Representatives from the Federal Highway Administration (FHWA) recently stated that the administration plans to implement a series of actions that will allow the reimbursement eligibility process of states to buy and install guardrails and similar roadside safety hardware.
This is part of the FHWA’s fast transition from current road safety hardware to the latest crash test criteria required. As of Jan. 1, 2016, all proposals to modify a roadside safety device will need to meet the full-scale crash test criteria as designated in American Association of State Highway and Transportation Officials (AASHTO) Manual for Assessing Safety Hardware. Even if the proposed device has met the National Cooperative Highway Research Program Report 350’s criteria, the device must meet the new standards.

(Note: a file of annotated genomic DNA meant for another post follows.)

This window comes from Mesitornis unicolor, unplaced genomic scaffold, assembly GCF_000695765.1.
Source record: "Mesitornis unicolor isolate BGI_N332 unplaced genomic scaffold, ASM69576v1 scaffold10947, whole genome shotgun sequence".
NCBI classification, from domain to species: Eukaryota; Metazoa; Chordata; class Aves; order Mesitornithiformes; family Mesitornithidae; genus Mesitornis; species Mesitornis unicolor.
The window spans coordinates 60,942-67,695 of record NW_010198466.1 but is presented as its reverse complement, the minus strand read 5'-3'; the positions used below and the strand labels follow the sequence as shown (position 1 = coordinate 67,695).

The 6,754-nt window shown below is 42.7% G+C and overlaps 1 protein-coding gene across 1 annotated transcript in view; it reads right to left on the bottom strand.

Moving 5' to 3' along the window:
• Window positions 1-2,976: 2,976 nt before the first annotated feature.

In addition, FHWA has improved the transparency of how it determines which devices are suitable for federal reimbursement. The FHWA informed industry and other stakeholders that manufacturers and test labs will be required to disclose all of their financial interests in order to qualify for federal reimbursement.
Also, the FHWA recently called for an independent end-to-end review for the complete roadside safety hardware process. The review will cover the process from developing and testing to the final field performance of the devices.
“Our goal is to make our roads, bridges and highways as safe as possible, in part by accelerating the move to the newer crash test criteria,” FHWA acting administrator Gregory Nadeau said at the AASHTO 2015 Spring Meeting in Cheyenne, Wyoming, Friday.